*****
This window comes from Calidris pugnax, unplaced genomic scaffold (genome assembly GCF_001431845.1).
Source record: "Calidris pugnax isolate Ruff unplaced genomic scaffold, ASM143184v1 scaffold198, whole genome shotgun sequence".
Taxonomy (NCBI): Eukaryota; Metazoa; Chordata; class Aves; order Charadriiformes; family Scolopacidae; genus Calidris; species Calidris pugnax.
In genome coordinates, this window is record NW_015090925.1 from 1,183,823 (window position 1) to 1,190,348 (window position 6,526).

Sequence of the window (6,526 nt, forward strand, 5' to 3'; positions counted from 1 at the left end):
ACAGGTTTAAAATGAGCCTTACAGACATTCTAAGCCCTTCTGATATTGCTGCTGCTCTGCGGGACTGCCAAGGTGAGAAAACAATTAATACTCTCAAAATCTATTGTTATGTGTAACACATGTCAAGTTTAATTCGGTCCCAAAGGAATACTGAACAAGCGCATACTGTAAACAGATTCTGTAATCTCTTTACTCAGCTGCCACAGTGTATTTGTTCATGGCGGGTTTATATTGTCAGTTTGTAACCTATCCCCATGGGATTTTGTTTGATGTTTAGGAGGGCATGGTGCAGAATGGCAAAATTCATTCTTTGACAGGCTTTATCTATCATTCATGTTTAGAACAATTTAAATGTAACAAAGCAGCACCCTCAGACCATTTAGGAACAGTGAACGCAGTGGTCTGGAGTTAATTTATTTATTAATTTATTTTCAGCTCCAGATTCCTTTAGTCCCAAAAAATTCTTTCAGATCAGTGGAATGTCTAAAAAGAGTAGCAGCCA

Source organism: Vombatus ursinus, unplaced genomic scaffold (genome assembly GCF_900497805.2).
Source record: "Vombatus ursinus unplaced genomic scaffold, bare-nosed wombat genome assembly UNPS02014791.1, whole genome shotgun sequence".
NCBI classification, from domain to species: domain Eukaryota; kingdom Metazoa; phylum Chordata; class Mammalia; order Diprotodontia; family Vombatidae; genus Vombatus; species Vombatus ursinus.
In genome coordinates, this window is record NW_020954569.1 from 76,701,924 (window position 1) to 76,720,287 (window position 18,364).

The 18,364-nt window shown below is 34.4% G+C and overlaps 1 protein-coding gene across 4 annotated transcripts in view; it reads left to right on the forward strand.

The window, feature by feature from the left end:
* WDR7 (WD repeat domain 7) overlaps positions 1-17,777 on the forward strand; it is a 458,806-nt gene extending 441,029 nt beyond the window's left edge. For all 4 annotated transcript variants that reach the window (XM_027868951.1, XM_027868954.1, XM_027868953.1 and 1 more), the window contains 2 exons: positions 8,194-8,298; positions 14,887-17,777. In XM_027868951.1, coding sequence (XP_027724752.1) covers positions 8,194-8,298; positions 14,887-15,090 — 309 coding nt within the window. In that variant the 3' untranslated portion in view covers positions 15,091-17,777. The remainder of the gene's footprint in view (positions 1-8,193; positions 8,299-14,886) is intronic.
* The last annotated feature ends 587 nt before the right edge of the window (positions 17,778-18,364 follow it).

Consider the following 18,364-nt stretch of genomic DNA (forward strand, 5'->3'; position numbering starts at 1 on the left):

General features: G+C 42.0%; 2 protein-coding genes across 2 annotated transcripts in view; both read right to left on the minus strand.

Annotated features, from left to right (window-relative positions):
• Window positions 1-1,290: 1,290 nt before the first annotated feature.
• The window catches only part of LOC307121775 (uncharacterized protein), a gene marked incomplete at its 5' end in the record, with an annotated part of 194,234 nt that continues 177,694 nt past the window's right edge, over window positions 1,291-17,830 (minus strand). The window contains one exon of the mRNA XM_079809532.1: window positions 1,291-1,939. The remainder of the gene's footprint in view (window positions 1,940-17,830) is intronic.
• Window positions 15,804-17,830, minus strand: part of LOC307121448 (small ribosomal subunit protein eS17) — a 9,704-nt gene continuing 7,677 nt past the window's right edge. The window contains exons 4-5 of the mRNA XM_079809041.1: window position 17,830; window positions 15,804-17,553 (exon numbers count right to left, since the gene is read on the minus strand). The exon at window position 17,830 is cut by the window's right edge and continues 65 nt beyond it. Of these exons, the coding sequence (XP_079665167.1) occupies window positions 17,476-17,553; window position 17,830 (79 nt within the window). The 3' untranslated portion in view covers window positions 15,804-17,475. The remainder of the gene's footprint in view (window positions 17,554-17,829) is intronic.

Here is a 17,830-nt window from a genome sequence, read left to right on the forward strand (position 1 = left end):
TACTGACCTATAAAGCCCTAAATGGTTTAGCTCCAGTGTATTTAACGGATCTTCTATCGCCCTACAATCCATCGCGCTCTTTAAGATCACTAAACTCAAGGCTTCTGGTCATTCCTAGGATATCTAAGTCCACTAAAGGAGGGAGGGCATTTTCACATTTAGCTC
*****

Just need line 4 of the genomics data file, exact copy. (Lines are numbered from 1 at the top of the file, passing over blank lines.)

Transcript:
In genome coordinates, this window is record NW_015090925.1 from 1,183,823 (window position 1) to 1,190,348 (window position 6,526).